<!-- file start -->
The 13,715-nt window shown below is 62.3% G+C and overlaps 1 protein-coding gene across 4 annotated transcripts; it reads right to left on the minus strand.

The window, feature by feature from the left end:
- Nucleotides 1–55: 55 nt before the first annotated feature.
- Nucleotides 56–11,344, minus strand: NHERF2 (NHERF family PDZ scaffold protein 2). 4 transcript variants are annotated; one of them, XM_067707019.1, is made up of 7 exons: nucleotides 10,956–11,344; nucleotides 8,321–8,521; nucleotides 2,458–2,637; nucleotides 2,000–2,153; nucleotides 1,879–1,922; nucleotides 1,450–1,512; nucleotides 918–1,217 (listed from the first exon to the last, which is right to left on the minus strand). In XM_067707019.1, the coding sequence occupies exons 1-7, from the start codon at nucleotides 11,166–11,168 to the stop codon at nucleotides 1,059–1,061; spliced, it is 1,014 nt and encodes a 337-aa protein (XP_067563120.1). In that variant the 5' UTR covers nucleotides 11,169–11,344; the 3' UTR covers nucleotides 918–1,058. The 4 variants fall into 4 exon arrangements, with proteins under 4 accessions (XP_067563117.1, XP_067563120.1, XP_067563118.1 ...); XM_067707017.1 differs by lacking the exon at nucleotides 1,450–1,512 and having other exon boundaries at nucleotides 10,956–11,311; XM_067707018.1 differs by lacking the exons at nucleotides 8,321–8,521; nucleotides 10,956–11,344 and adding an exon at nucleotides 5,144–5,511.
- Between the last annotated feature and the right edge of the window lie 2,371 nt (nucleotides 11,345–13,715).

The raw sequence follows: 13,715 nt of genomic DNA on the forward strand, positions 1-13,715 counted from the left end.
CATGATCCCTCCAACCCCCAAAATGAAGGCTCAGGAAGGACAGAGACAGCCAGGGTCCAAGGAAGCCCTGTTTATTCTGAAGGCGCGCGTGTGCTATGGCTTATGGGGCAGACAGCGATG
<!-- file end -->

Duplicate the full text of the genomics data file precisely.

The 13,715-nt window shown below is 62.3% G+C and overlaps 1 protein-coding gene across 4 annotated transcripts; it reads right to left on the minus strand.

The window, feature by feature from the left end:
- Nucleotides 1–55: 55 nt before the first annotated feature.
- Nucleotides 56–11,344, minus strand: NHERF2 (NHERF family PDZ scaffold protein 2). 4 transcript variants are annotated; one of them, XM_067707019.1, is made up of 7 exons: nucleotides 10,956–11,344; nucleotides 8,321–8,521; nucleotides 2,458–2,637; nucleotides 2,000–2,153; nucleotides 1,879–1,922; nucleotides 1,450–1,512; nucleotides 918–1,217 (listed from the first exon to the last, which is right to left on the minus strand). In XM_067707019.1, the coding sequence occupies exons 1-7, from the start codon at nucleotides 11,166–11,168 to the stop codon at nucleotides 1,059–1,061; spliced, it is 1,014 nt and encodes a 337-aa protein (XP_067563120.1). In that variant the 5' UTR covers nucleotides 11,169–11,344; the 3' UTR covers nucleotides 918–1,058. The 4 variants fall into 4 exon arrangements, with proteins under 4 accessions (XP_067563117.1, XP_067563120.1, XP_067563118.1 ...); XM_067707017.1 differs by lacking the exon at nucleotides 1,450–1,512 and having other exon boundaries at nucleotides 10,956–11,311; XM_067707018.1 differs by lacking the exons at nucleotides 8,321–8,521; nucleotides 10,956–11,344 and adding an exon at nucleotides 5,144–5,511.
- Between the last annotated feature and the right edge of the window lie 2,371 nt (nucleotides 11,345–13,715).

The raw sequence follows: 13,715 nt of genomic DNA on the forward strand, positions 1-13,715 counted from the left end.
CATGATCCCTCCAACCCCCAAAATGAAGGCTCAGGAAGGACAGAGACAGCCAGGGTCCAAGGAAGCCCTGTTTATTCTGAAGGCGCGCGTGTGCTATGGCTTATGGGGCAGACAGCGATG